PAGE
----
Category Archives: F1 News

Sergio Perez: “I wouldn’t discount a podium…”

Sergio Perez is targeting a podium finish at Spa for Force India after landing fourth spot on the grid.

The Mexican qualified fifth, but he moves up a place as Romain Grosjean has a gearbox penalty.

“It was a great lap, putting everything together, and ending up so close to the Williams ahead,” he said. “I think we’ve done an extremely good job. From yesterday to today we did some set-up changes that definitely helped our balance.

“I think we have definitely come into a nice rhythm and I look forward for me to be here more often, because right now I think I’m dialling into the new car, and I see no reason why I can’t do this weekend after weekend.”

Regarding his hopes for the race he said: “I wouldn’t discount a podium for tomorrow, because I’m so confident with the car I can do a strong performance tomorrow. I think this is the most confident I’ve felt throughout the whole year with the car. I can really throw it everywhere and be right on the edge with it.

“Everything is possible for tomorrow. We have big hopes for tomorrow, starting P4, and we’ve got everything ahead of us.”

Perez is confident that the team can repeat the Spa form elsewhere.

“I think we have everything to look forward to. Obviously this circuit is a bit different to the rest, but I see no reason why we cannot be competitive everywhere we go.”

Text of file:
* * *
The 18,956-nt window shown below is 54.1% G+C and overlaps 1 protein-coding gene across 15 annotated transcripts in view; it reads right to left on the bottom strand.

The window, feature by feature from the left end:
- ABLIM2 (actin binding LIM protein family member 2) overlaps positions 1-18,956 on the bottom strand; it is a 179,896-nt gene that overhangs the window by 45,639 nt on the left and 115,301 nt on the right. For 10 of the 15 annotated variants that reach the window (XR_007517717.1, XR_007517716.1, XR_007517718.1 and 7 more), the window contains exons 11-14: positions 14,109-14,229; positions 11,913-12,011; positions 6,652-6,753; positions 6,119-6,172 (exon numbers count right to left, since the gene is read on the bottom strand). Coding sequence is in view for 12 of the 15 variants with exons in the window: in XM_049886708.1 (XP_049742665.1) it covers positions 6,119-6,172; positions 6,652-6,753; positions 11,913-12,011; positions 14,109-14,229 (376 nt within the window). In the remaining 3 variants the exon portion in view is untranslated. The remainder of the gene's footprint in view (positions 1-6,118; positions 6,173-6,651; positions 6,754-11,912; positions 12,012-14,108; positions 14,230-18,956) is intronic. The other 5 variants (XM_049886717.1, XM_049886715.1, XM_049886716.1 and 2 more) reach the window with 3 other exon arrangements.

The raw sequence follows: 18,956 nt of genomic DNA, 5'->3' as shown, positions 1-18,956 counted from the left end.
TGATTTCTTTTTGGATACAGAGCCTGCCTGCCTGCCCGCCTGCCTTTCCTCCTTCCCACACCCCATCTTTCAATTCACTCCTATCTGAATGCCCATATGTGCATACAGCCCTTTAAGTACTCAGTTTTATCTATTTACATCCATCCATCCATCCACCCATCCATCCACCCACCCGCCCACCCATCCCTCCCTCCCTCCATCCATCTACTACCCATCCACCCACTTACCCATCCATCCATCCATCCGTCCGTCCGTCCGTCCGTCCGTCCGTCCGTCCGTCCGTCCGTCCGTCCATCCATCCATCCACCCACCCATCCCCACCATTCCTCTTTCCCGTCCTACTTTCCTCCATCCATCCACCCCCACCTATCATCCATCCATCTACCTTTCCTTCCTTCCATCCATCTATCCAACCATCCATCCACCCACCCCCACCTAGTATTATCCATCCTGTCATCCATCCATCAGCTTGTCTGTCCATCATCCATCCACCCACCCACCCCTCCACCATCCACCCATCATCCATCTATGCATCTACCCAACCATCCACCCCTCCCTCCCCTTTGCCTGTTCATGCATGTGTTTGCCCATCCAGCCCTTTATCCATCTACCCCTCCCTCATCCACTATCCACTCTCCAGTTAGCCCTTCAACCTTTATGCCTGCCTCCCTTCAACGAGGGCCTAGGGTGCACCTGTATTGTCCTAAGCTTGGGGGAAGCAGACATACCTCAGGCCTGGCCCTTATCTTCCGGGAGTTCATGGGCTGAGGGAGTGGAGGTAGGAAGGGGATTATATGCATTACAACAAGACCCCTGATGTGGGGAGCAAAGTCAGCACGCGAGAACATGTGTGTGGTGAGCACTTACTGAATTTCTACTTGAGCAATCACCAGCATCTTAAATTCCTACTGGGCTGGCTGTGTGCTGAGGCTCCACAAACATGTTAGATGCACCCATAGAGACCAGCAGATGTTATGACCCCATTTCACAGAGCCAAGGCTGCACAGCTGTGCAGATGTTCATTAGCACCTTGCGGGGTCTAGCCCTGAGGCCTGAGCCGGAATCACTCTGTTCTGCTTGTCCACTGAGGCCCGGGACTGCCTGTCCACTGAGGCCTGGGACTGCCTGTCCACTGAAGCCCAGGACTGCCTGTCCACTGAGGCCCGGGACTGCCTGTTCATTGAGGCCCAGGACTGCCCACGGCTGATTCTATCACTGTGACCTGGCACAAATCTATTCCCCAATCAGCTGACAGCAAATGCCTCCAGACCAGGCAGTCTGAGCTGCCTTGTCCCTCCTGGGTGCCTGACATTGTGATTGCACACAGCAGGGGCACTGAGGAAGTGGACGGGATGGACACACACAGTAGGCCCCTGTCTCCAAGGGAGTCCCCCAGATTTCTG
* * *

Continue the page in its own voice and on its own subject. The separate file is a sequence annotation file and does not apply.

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Pirelli officially confirms that external source damaged Rosberg tyre

Pirelli has now issued a formal statement confirming the company’s belief that an external cut caused Nico Rosberg’s tyre failure in FP2.

Pirelli examined other tyres used on Friday, and also inspected the track in search for a possible cause of a cut. Its conclusions are as follows:

“There are no signs of structural integrity issue of the tyre, neither on other tyres used by Mercedes nor on tyres used on other vehicles.

“Video footage shows a tyre problem on Rosberg’s car which is consistent with an external cut into the tyre structure.

“Quality data check on other tyres has shown no anomalies.”

Meanwhile Paul Hembery added: “We have conducted a thorough investigation to find out exactly what happened with Nico’s tyre. This investigation now excludes any structural integrity issues. Based on the information and data available an external source of damage is the conclusion made.”

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Phil Kerr 1934-2015

Phil Kerr, a key player in the early days of both the Brabham and McLaren F1 teams, has passed away in his native New Zealand.

Kerr first met Bruce McLaren at a hillclimb when he was 17 and the future F1 star was 15, and they were both runnng Ausin Seven Specials. Later Kerr studied business and accountancy, and initially worked for the New Zealand Forest Service before moving into engineering.

He combined his own racing activities with working behind the scenes of the sport, joining the board of the New Zealand International Grand Prix Association at an early age. He was also secretary of the Auckland Car Club. As a driver he was good enough to be shortlisted for the ‘Driver to Europe’ award – which was eventually won by his friend McLaren.